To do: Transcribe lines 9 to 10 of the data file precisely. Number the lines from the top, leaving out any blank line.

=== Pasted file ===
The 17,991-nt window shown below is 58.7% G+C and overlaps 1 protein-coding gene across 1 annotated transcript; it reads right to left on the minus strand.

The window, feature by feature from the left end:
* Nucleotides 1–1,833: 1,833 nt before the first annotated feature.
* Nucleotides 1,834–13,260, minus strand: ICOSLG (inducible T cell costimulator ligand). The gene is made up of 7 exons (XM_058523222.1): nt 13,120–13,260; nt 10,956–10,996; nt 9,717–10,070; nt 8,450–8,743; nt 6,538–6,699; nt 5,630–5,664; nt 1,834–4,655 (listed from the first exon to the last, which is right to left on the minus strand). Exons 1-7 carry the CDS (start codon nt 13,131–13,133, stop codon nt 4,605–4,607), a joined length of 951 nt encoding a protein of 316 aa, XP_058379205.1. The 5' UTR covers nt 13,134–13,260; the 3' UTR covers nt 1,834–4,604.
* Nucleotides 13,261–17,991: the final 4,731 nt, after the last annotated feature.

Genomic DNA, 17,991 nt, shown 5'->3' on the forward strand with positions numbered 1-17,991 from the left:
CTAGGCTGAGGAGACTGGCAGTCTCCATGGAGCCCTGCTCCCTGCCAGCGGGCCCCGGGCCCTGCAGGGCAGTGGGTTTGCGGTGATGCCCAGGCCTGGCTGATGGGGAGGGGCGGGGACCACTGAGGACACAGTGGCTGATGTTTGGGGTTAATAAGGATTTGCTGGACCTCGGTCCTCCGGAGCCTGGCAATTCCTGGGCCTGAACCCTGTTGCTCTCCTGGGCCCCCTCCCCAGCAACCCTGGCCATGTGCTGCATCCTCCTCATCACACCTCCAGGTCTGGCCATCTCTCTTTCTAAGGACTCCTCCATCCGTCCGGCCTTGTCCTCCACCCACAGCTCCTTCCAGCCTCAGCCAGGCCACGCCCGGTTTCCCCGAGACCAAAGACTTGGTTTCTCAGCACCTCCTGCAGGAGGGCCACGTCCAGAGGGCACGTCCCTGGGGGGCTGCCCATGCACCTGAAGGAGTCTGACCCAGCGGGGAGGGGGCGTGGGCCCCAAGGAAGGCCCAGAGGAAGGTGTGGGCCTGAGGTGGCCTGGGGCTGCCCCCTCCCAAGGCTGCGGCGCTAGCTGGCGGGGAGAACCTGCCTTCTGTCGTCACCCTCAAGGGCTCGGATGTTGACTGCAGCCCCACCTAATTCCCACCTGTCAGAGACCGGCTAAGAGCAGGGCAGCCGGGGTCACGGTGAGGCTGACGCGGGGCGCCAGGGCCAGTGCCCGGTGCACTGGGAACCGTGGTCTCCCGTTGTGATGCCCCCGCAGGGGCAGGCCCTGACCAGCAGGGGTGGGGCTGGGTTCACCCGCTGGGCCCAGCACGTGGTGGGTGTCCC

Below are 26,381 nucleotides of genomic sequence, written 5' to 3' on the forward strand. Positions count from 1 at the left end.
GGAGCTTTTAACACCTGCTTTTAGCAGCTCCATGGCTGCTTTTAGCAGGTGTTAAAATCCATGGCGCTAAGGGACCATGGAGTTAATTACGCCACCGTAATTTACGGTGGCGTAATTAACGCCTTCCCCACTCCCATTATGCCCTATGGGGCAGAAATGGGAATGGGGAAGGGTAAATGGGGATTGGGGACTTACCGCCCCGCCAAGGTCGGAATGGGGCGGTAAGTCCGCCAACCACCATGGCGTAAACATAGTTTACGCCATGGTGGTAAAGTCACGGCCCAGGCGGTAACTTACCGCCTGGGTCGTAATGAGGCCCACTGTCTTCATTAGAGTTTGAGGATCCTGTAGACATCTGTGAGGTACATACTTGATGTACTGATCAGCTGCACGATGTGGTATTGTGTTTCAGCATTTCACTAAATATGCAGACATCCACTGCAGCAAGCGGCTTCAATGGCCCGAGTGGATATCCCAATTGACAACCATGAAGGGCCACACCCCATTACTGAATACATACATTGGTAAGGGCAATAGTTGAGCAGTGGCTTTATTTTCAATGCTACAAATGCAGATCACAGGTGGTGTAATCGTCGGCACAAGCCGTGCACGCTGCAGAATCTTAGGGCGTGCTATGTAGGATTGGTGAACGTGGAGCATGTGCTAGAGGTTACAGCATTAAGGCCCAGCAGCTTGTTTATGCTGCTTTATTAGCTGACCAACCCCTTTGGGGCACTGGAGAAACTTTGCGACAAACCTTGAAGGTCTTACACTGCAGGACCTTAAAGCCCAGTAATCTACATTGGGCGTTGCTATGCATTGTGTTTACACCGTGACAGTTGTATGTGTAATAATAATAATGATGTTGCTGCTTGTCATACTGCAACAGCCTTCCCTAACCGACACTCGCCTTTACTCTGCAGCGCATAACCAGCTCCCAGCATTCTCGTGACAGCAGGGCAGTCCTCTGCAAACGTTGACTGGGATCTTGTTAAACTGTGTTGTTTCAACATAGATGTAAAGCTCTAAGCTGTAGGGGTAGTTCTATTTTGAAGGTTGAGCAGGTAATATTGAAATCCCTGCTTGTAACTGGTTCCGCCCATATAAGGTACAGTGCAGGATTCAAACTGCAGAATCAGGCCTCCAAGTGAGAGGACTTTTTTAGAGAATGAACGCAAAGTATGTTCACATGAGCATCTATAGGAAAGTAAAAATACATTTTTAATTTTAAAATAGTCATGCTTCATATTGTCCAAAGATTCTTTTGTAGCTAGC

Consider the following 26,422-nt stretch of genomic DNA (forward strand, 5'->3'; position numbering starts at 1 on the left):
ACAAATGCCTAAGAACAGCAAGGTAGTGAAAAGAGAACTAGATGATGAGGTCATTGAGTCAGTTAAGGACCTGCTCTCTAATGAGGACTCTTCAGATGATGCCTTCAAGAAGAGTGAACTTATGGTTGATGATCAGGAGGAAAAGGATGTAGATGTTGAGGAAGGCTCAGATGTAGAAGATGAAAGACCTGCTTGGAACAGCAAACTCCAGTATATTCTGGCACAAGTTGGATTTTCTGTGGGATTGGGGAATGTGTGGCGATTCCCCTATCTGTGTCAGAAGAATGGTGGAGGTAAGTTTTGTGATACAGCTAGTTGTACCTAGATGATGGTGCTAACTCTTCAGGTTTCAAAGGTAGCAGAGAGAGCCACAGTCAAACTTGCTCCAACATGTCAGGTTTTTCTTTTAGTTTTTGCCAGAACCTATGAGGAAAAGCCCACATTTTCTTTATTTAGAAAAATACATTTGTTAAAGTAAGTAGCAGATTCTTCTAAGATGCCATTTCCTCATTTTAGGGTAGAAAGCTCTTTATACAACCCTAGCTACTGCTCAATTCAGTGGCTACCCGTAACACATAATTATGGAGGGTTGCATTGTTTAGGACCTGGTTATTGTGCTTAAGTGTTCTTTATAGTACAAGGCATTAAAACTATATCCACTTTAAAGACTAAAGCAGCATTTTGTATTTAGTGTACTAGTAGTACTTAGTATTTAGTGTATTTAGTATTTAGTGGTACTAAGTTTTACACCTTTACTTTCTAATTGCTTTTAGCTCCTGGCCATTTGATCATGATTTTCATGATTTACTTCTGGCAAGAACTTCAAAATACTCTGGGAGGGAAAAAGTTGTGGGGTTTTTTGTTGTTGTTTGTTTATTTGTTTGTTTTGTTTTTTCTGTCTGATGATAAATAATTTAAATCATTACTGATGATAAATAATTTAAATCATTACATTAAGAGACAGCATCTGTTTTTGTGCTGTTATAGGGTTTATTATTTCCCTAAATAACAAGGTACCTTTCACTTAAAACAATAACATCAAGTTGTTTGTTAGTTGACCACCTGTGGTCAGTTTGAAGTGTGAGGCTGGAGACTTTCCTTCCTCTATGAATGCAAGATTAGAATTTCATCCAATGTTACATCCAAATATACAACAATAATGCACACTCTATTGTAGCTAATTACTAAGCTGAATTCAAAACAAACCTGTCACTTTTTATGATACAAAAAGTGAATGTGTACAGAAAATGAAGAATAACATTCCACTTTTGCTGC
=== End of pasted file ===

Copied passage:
GGAGCTTTTAACACCTGCTTTTAGCAGCTCCATGGCTGCTTTTAGCAGGTGTTAAAATCCATGGCGCTAAGGGACCATGGAGTTAATTACGCCACCGTAATTTACGGTGGCGTAATTAACGCCTTCCCCACTCCCATTATGCCCTATGGGGCAGAAATGGGAATGGGGAAGGGTAAATGGGGATTGGGGACTTACCGCCCCGCCAAGGTCGGAATGGGGCGGTAAGTCCGCCAACCACCATGGCGTAAACATAGTTTACGCCATGGTGGTAAAGTCACGGCCCAGGCGGTAACTTACCGCCTGGGTCGTAATGAGGCCCACTGTCTTCATTAGAGTTTGAGGATCCTGTAGACATCTGTGAGGTACATACTTGATGTACTGATCAGCTGCACGATGTGGTATTGTGTTTCAGCATTTCACTAAATATGCAGACATCCACTGCAGCAAGCGGCTTCAATGGCCCGAGTGGATATCCCAATTGACAACCATGAAGGGCCACACCCCATTACTGAATACATACATTGGTAAGGGCAATAGTTGAGCAGTGGCTTTATTTTCAATGCTACAAATGCAGATCACAGGTGGTGTAATCGTCGGCACAAGCCGTGCACGCTGCAGAATCTTAGGGCGTGCTATGTAGGATTGGTGAACGTGGAGCATGTGCTAGAGGTTACAGCATTAAGGCCCAGCAGCTTGTTTATGCTGCTTTATTAGCTGACCAACCCCTTTGGGGCACTGGAGAAACTTTGCGACAAACCTTGAAGGTCTTACACTGCAGGACCTTAAAGCCCAGTAATCTACATTGGGCGTTGCTATGCATTGTGTTTACACCGTGACAGTTGTATGTGTAATAATAATAATGATGTTGCTGCTTGTCATACTGCAACAGCCTTCCCTAACCGACACTCGCCTTTACTCTGCAGCGCATAACCAGCTCCCAGCATTCTCGTGACAGCAGGGCAGTCCTCTGCAAACGTTGACTGGGATCTTGTTAAACTGTGTTGTTTCAACATAGATGTAAAGCTCTAAGCTGTAGGGGTAGTTCTATTTTGAAGGTTGAGCAGGTAATATTGAAATCCCTGCTTGTAACTGGTTCCGCCCATATAAGGTACAGTGCAGGATTCAAACTGCAGAATCAGGCCTCCAAGTGAGAGGACTTTTTTAGAGAATGAACGCAAAGTATGTTCACATGAGCATCTATAGGAAAGTAAAAATACATTTTTAATTTTAAAATAGTCATGCTTCATATTGTCCAAAGATTCTTTTGTAGCTAGC

Consider the following 26,422-nt stretch of genomic DNA (forward strand, 5'->3'; position numbering starts at 1 on the left):